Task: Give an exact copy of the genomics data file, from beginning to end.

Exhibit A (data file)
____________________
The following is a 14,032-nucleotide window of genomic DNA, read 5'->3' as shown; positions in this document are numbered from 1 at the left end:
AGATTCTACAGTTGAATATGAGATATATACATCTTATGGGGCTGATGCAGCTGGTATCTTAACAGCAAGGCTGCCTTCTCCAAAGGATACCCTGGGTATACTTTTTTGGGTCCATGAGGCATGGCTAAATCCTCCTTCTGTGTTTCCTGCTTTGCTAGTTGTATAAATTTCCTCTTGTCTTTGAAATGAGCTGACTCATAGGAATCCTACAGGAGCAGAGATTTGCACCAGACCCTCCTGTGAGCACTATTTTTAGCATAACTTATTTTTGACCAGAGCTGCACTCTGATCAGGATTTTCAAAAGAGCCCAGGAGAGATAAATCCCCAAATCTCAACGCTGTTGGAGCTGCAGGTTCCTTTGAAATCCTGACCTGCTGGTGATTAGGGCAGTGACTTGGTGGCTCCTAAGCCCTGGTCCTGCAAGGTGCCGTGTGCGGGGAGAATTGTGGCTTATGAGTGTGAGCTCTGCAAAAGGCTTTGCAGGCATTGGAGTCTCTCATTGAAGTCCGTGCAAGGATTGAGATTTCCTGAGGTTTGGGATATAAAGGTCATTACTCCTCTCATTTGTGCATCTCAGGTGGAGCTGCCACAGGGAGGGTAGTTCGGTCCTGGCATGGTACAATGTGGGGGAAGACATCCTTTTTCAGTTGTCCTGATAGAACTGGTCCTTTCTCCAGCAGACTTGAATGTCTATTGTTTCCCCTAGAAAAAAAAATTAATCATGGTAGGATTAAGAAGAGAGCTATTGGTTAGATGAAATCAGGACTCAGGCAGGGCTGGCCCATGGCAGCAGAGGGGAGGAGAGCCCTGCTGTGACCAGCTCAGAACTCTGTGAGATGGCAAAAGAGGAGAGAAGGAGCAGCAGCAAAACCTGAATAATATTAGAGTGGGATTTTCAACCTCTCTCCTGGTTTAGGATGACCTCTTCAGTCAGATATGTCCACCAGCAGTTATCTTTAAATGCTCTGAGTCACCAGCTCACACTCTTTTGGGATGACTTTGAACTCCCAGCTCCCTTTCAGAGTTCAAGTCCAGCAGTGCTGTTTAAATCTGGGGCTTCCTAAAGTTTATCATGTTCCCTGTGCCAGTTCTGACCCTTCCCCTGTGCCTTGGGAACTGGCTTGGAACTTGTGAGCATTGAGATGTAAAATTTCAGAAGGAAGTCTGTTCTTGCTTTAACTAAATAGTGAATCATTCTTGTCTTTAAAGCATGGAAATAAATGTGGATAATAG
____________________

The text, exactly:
The following is a 14,032-nucleotide window of genomic DNA, read 5'->3' as shown; positions in this document are numbered from 1 at the left end:
AGATTCTACAGTTGAATATGAGATATATACATCTTATGGGGCTGATGCAGCTGGTATCTTAACAGCAAGGCTGCCTTCTCCAAAGGATACCCTGGGTATACTTTTTTGGGTCCATGAGGCATGGCTAAATCCTCCTTCTGTGTTTCCTGCTTTGCTAGTTGTATAAATTTCCTCTTGTCTTTGAAATGAGCTGACTCATAGGAATCCTACAGGAGCAGAGATTTGCACCAGACCCTCCTGTGAGCACTATTTTTAGCATAACTTATTTTTGACCAGAGCTGCACTCTGATCAGGATTTTCAAAAGAGCCCAGGAGAGATAAATCCCCAAATCTCAACGCTGTTGGAGCTGCAGGTTCCTTTGAAATCCTGACCTGCTGGTGATTAGGGCAGTGACTTGGTGGCTCCTAAGCCCTGGTCCTGCAAGGTGCCGTGTGCGGGGAGAATTGTGGCTTATGAGTGTGAGCTCTGCAAAAGGCTTTGCAGGCATTGGAGTCTCTCATTGAAGTCCGTGCAAGGATTGAGATTTCCTGAGGTTTGGGATATAAAGGTCATTACTCCTCTCATTTGTGCATCTCAGGTGGAGCTGCCACAGGGAGGGTAGTTCGGTCCTGGCATGGTACAATGTGGGGGAAGACATCCTTTTTCAGTTGTCCTGATAGAACTGGTCCTTTCTCCAGCAGACTTGAATGTCTATTGTTTCCCCTAGAAAAAAAAATTAATCATGGTAGGATTAAGAAGAGAGCTATTGGTTAGATGAAATCAGGACTCAGGCAGGGCTGGCCCATGGCAGCAGAGGGGAGGAGAGCCCTGCTGTGACCAGCTCAGAACTCTGTGAGATGGCAAAAGAGGAGAGAAGGAGCAGCAGCAAAACCTGAATAATATTAGAGTGGGATTTTCAACCTCTCTCCTGGTTTAGGATGACCTCTTCAGTCAGATATGTCCACCAGCAGTTATCTTTAAATGCTCTGAGTCACCAGCTCACACTCTTTTGGGATGACTTTGAACTCCCAGCTCCCTTTCAGAGTTCAAGTCCAGCAGTGCTGTTTAAATCTGGGGCTTCCTAAAGTTTATCATGTTCCCTGTGCCAGTTCTGACCCTTCCCCTGTGCCTTGGGAACTGGCTTGGAACTTGTGAGCATTGAGATGTAAAATTTCAGAAGGAAGTCTGTTCTTGCTTTAACTAAATAGTGAATCATTCTTGTCTTTAAAGCATGGAAATAAATGTGGATAATAG